Mike Yarwood: Thank You For The Laughs will air on Channel 5 on Saturday 21st October. The 90 minute special sees the impressionist's two daughters examining his rise to fame and his sudden exit from public life.British Comedy Guide, 12th October 2023
Yarwood, whose mother was Irish, lacked the carapace of confidence to protect him during tough times.The Irish Times, 23rd September 2023
The 1970s star blazed the way for mass-audience satire in Britain. But is there an appetite for it now?Vanessa Thorpe, The Observer, 10th September 2023
Star impressionist of the 1970s who poked affectionate fun at royalty, showbiz figures and politicians.Stephen Dixon, The Guardian, 10th September 2023
Mike Yarwood was arguably the king of light entertainment in the late 1960s and 70s.Mark Andrews, The Express and Star, 18th June 2022
Unlike other impressionists and satirists of the time, Mike Yarwood never resorted to ranting, offensive language or sexual connotations. He was old-school. He was a product of a gentler age. He just wanted to make people happy. That, and finish with a song.Andre Vincent, Chortle, 11th September 2014
It's strange how little the art of the impressionist has evolved since the heyday of Mike Yarwood. But this new sitcom written by Matt Morgan achieves the unusual feat of placing this variety club act in a fresh context. Terry Mynott is Martin Hurdle, a quiet, unremarkable middle-aged man with a hidden talent.
Hurdle's a freakishly good impressionist, prone to slipping into Terry Wogan in traffic jams or getting his own back on his boss over the intercom at work. So far, so ho-hum. But where "The Mimic" feels both promising and unusual is that Martin's mimicry is, at this point, a dead end. Martin has a rubbish job. He has a charming but, as far as we can tell, unfulfilled relationship with [p[Jo Hartley]'s Jean. And he has an 18-year-old son whom he's taking the first tentative steps towards getting to know. In other words, The Mimic is brave enough to be gently melancholy rather than uproarious - Martin's gift feels more like a product of confused identity and low self-esteem than any desire to entertain.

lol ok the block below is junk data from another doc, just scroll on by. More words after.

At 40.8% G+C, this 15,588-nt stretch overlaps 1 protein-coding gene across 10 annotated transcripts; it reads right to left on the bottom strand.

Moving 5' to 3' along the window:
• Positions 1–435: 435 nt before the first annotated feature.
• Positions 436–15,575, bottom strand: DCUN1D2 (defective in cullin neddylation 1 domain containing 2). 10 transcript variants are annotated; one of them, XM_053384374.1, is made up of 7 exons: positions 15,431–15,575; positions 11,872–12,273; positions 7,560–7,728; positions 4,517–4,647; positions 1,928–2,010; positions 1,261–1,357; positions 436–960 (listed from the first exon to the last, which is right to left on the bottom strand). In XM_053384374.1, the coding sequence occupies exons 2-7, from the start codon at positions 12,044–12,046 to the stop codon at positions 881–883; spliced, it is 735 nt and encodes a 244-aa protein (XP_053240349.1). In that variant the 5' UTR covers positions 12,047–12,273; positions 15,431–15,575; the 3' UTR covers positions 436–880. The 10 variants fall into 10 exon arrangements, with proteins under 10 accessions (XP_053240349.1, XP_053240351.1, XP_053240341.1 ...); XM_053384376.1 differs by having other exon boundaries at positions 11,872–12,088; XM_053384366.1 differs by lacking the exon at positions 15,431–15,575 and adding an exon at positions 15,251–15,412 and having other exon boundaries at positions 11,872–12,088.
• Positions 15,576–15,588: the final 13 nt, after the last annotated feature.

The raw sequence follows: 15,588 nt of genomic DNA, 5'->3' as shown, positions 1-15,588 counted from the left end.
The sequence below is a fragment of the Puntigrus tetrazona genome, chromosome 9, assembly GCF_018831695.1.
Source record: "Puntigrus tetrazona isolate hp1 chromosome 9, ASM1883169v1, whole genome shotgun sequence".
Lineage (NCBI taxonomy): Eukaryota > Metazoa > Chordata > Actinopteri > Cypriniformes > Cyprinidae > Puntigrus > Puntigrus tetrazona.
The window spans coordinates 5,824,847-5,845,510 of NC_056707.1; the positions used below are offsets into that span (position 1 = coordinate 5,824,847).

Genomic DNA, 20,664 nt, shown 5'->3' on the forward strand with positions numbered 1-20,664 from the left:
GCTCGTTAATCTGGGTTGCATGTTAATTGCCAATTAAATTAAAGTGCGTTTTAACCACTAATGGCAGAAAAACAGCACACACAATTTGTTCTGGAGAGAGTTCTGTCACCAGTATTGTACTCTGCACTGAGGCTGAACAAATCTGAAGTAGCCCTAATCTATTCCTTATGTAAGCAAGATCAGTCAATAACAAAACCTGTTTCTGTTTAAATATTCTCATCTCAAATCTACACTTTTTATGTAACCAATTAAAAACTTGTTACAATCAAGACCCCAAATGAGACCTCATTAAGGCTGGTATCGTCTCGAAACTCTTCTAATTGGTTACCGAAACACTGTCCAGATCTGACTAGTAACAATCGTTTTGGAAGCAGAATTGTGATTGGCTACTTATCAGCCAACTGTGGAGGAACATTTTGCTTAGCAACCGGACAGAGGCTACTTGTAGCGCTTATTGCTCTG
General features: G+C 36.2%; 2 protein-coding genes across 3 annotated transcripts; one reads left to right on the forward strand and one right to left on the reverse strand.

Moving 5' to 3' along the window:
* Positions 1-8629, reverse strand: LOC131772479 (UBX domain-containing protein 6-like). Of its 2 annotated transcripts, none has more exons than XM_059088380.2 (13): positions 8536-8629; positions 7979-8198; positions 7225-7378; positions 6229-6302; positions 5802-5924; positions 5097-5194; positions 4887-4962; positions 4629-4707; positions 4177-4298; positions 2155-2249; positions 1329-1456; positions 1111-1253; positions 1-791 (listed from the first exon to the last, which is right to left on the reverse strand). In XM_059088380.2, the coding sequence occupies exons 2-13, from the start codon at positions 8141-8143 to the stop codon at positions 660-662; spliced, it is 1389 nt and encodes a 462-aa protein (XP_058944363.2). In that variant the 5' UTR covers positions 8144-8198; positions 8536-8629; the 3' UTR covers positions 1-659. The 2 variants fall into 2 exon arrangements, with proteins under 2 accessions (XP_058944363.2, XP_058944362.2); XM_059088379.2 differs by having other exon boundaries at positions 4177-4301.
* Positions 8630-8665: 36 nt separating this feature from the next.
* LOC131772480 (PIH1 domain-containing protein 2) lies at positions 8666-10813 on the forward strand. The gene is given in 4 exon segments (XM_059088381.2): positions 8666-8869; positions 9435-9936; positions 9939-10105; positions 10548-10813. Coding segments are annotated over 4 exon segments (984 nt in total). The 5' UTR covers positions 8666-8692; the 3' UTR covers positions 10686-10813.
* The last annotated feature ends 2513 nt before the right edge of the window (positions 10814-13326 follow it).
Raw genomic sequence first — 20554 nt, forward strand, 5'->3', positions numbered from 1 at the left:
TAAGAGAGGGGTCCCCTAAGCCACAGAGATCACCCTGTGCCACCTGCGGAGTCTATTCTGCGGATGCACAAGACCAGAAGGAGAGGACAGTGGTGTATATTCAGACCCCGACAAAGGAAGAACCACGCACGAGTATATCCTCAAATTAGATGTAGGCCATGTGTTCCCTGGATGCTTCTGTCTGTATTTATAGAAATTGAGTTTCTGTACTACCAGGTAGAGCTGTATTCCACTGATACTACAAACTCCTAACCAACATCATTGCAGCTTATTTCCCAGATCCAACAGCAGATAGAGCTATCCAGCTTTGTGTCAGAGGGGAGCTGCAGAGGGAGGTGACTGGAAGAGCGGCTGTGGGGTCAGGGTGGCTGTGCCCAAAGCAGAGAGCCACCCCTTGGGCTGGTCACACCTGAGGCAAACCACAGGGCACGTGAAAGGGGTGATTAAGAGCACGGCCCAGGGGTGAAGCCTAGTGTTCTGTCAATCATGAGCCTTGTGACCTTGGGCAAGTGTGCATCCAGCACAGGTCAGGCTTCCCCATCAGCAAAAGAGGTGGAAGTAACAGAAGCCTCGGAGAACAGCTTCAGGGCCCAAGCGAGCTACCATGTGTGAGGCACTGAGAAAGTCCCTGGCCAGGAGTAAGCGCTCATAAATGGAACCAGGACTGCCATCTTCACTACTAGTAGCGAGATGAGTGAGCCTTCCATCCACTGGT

It will be interesting to see whether this ventures into more conventional sitcom realms as it progresses - on the evidence of this opener, it could be a subtle, understated treat.Phil Harrison, Time Out, 13th March 2013
Yarwood was somewhat before my time, so this documentary was one of those chances to appreciate a comedian whose shows are never repeated. Of course, there is a reason why impressionism and satire isn't repeated that often...
My own knowledge of Yarwood before this programme was limited to knowing a handful of people he mimicked - Harold Wilson and Eddie Waring - and knowing that he fell into decline because he couldn't impersonate Margaret Thatcher. But there was so much that surprised me, including the fact that Yarwood invented the phrase "I mean that most sincerely, folks." It's associated with Hughie Green, but Green himself never used.
In the documentary for Radio 2, Bremner claims that one of Yarwood's great achievements was to humanise politicians. He wasn't as vicious and cutting as the later satirists on shows like Spitting Image, which probably didn't help him in his later career.
While Yarwood suffered due to changes in how people like to receive their laughs, there's no doubt he was a great comic. If only they repeated his stuff more often - and indeed Spitting Image for that matter...Ian Wolf, Giggle Beats, 31st December 2012